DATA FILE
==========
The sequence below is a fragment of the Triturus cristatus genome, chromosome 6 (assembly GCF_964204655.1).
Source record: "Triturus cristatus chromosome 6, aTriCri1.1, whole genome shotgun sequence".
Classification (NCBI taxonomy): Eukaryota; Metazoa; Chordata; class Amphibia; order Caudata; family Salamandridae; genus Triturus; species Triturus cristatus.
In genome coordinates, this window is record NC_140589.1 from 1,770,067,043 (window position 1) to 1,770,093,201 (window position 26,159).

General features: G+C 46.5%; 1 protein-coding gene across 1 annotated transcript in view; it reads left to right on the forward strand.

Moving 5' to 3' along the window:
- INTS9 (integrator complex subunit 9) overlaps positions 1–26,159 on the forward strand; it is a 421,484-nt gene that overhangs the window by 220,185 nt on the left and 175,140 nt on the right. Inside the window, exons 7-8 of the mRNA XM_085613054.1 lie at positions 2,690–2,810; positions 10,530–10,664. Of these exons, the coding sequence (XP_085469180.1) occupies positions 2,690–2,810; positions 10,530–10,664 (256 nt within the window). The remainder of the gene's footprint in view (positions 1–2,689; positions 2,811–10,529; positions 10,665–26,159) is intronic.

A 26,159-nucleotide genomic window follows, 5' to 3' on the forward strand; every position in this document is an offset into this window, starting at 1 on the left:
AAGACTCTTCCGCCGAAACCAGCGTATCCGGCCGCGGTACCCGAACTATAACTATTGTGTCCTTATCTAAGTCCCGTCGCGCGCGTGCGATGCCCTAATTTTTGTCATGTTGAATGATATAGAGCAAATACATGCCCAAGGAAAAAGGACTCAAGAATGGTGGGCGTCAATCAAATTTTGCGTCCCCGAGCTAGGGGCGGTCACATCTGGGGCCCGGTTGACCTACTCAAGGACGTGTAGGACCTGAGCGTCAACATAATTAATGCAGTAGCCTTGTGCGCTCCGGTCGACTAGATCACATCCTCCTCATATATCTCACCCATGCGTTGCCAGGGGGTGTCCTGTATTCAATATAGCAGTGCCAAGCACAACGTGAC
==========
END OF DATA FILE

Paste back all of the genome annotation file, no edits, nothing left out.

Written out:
The sequence below is a fragment of the Triturus cristatus genome, chromosome 6 (assembly GCF_964204655.1).
Source record: "Triturus cristatus chromosome 6, aTriCri1.1, whole genome shotgun sequence".
Classification (NCBI taxonomy): Eukaryota; Metazoa; Chordata; class Amphibia; order Caudata; family Salamandridae; genus Triturus; species Triturus cristatus.
In genome coordinates, this window is record NC_140589.1 from 1,770,067,043 (window position 1) to 1,770,093,201 (window position 26,159).

General features: G+C 46.5%; 1 protein-coding gene across 1 annotated transcript in view; it reads left to right on the forward strand.

Moving 5' to 3' along the window:
- INTS9 (integrator complex subunit 9) overlaps positions 1–26,159 on the forward strand; it is a 421,484-nt gene that overhangs the window by 220,185 nt on the left and 175,140 nt on the right. Inside the window, exons 7-8 of the mRNA XM_085613054.1 lie at positions 2,690–2,810; positions 10,530–10,664. Of these exons, the coding sequence (XP_085469180.1) occupies positions 2,690–2,810; positions 10,530–10,664 (256 nt within the window). The remainder of the gene's footprint in view (positions 1–2,689; positions 2,811–10,529; positions 10,665–26,159) is intronic.

A 26,159-nucleotide genomic window follows, 5' to 3' on the forward strand; every position in this document is an offset into this window, starting at 1 on the left:
AAGACTCTTCCGCCGAAACCAGCGTATCCGGCCGCGGTACCCGAACTATAACTATTGTGTCCTTATCTAAGTCCCGTCGCGCGCGTGCGATGCCCTAATTTTTGTCATGTTGAATGATATAGAGCAAATACATGCCCAAGGAAAAAGGACTCAAGAATGGTGGGCGTCAATCAAATTTTGCGTCCCCGAGCTAGGGGCGGTCACATCTGGGGCCCGGTTGACCTACTCAAGGACGTGTAGGACCTGAGCGTCAACATAATTAATGCAGTAGCCTTGTGCGCTCCGGTCGACTAGATCACATCCTCCTCATATATCTCACCCATGCGTTGCCAGGGGGTGTCCTGTATTCAATATAGCAGTGCCAAGCACAACGTGAC